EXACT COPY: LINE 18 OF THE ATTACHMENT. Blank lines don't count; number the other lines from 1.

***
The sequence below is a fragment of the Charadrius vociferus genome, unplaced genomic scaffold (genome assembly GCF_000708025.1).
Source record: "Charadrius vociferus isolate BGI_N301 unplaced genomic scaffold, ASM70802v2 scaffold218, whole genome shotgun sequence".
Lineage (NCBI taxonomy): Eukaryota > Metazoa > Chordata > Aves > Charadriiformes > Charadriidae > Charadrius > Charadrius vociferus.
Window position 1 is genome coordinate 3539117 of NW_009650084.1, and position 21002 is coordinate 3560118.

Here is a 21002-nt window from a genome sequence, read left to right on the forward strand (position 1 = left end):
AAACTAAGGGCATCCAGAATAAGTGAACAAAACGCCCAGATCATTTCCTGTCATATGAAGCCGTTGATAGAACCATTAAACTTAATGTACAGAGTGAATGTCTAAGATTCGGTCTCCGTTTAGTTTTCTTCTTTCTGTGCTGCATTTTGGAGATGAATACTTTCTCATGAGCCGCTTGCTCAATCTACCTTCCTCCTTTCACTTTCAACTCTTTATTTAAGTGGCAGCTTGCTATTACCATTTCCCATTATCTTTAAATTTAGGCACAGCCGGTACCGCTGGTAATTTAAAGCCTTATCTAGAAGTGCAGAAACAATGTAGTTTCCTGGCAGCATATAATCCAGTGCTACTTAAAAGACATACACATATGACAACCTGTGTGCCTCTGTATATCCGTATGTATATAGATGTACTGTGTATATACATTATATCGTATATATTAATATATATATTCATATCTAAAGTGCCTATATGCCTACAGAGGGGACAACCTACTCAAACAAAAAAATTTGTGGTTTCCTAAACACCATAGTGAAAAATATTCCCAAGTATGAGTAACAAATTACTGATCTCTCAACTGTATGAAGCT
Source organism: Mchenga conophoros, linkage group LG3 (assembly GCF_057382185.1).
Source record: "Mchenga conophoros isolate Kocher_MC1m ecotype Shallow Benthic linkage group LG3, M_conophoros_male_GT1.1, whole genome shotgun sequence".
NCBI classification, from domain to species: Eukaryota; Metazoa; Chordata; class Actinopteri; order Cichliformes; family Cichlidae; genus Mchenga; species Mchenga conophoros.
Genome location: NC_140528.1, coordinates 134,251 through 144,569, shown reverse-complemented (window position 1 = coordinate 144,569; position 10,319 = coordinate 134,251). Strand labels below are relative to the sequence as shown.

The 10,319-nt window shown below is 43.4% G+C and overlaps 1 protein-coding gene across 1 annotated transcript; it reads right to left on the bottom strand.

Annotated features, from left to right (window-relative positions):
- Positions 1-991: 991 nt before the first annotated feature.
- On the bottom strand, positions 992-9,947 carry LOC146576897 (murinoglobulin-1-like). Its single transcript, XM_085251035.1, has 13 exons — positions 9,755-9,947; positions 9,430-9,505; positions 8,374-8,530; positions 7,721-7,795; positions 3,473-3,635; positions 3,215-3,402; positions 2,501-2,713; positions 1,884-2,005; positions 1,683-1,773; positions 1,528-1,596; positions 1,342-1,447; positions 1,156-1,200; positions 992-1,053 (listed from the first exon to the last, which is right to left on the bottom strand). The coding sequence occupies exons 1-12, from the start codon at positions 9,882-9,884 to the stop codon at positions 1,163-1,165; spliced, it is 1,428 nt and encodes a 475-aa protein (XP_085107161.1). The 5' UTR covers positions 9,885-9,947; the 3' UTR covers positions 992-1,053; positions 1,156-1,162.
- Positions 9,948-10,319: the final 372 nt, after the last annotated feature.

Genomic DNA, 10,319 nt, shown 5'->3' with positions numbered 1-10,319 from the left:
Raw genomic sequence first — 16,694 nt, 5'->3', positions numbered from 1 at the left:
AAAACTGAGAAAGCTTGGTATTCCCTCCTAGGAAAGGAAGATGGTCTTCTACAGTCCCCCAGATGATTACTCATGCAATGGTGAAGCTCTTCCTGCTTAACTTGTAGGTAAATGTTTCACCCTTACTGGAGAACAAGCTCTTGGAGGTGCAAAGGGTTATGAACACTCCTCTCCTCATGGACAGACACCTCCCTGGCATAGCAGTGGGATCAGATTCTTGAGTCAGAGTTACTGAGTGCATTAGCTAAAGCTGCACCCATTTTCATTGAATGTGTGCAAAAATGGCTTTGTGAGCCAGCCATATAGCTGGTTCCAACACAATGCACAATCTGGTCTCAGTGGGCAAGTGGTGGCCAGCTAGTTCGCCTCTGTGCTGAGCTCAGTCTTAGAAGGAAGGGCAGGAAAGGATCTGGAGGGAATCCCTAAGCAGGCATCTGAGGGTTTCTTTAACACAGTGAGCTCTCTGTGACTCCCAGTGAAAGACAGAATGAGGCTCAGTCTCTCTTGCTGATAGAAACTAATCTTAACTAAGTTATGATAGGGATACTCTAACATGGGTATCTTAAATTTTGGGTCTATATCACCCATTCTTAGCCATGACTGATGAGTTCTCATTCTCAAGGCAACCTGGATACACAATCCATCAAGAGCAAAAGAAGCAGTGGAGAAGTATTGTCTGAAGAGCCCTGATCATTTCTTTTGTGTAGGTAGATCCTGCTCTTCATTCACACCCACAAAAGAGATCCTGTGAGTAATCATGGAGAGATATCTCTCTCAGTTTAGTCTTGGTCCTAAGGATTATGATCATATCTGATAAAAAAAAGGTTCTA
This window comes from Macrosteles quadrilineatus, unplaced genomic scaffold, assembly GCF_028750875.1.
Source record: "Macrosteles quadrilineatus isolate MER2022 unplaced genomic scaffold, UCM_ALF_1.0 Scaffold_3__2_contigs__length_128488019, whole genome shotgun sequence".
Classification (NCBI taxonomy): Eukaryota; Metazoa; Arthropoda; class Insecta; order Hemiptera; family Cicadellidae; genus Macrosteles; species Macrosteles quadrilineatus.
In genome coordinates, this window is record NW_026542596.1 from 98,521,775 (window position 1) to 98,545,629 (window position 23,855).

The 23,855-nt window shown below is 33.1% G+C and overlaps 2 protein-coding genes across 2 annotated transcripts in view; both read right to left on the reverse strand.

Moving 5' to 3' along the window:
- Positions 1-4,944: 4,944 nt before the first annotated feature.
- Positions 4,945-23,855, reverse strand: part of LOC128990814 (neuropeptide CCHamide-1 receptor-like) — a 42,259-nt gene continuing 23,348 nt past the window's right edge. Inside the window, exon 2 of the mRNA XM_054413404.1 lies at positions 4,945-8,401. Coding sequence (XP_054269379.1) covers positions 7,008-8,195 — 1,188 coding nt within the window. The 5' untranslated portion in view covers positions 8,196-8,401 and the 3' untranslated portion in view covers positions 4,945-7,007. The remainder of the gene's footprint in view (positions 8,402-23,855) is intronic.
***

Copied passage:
AAAACTGAGAAAGCTTGGTATTCCCTCCTAGGAAAGGAAGATGGTCTTCTACAGTCCCCCAGATGATTACTCATGCAATGGTGAAGCTCTTCCTGCTTAACTTGTAGGTAAATGTTTCACCCTTACTGGAGAACAAGCTCTTGGAGGTGCAAAGGGTTATGAACACTCCTCTCCTCATGGACAGACACCTCCCTGGCATAGCAGTGGGATCAGATTCTTGAGTCAGAGTTACTGAGTGCATTAGCTAAAGCTGCACCCATTTTCATTGAATGTGTGCAAAAATGGCTTTGTGAGCCAGCCATATAGCTGGTTCCAACACAATGCACAATCTGGTCTCAGTGGGCAAGTGGTGGCCAGCTAGTTCGCCTCTGTGCTGAGCTCAGTCTTAGAAGGAAGGGCAGGAAAGGATCTGGAGGGAATCCCTAAGCAGGCATCTGAGGGTTTCTTTAACACAGTGAGCTCTCTGTGACTCCCAGTGAAAGACAGAATGAGGCTCAGTCTCTCTTGCTGATAGAAACTAATCTTAACTAAGTTATGATAGGGATACTCTAACATGGGTATCTTAAATTTTGGGTCTATATCACCCATTCTTAGCCATGACTGATGAGTTCTCATTCTCAAGGCAACCTGGATACACAATCCATCAAGAGCAAAAGAAGCAGTGGAGAAGTATTGTCTGAAGAGCCCTGATCATTTCTTTTGTGTAGGTAGATCCTGCTCTTCATTCACACCCACAAAAGAGATCCTGTGAGTAATCATGGAGAGATATCTCTCTCAGTTTAGTCTTGGTCCTAAGGATTATGATCATATCTGATAAAAAAAAGGTTCTA